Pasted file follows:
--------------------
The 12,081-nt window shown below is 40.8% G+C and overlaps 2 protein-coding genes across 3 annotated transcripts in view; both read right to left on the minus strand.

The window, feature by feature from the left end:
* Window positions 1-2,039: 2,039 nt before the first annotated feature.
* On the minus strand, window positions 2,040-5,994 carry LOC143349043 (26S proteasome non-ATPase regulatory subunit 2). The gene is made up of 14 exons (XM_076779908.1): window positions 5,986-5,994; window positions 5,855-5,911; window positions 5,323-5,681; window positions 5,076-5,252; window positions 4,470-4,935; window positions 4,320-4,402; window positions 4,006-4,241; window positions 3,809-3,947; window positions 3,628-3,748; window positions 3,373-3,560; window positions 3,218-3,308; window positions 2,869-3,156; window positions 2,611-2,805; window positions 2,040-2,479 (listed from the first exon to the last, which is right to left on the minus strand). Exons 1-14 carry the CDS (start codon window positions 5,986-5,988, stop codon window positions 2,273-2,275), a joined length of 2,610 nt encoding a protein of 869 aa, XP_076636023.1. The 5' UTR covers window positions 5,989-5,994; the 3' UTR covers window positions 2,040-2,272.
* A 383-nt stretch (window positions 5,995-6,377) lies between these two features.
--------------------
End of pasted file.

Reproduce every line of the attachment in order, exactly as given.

The 12,081-nt window shown below is 40.8% G+C and overlaps 2 protein-coding genes across 3 annotated transcripts in view; both read right to left on the minus strand.

The window, feature by feature from the left end:
* Window positions 1-2,039: 2,039 nt before the first annotated feature.
* On the minus strand, window positions 2,040-5,994 carry LOC143349043 (26S proteasome non-ATPase regulatory subunit 2). The gene is made up of 14 exons (XM_076779908.1): window positions 5,986-5,994; window positions 5,855-5,911; window positions 5,323-5,681; window positions 5,076-5,252; window positions 4,470-4,935; window positions 4,320-4,402; window positions 4,006-4,241; window positions 3,809-3,947; window positions 3,628-3,748; window positions 3,373-3,560; window positions 3,218-3,308; window positions 2,869-3,156; window positions 2,611-2,805; window positions 2,040-2,479 (listed from the first exon to the last, which is right to left on the minus strand). Exons 1-14 carry the CDS (start codon window positions 5,986-5,988, stop codon window positions 2,273-2,275), a joined length of 2,610 nt encoding a protein of 869 aa, XP_076636023.1. The 5' UTR covers window positions 5,989-5,994; the 3' UTR covers window positions 2,040-2,272.
* A 383-nt stretch (window positions 5,995-6,377) lies between these two features.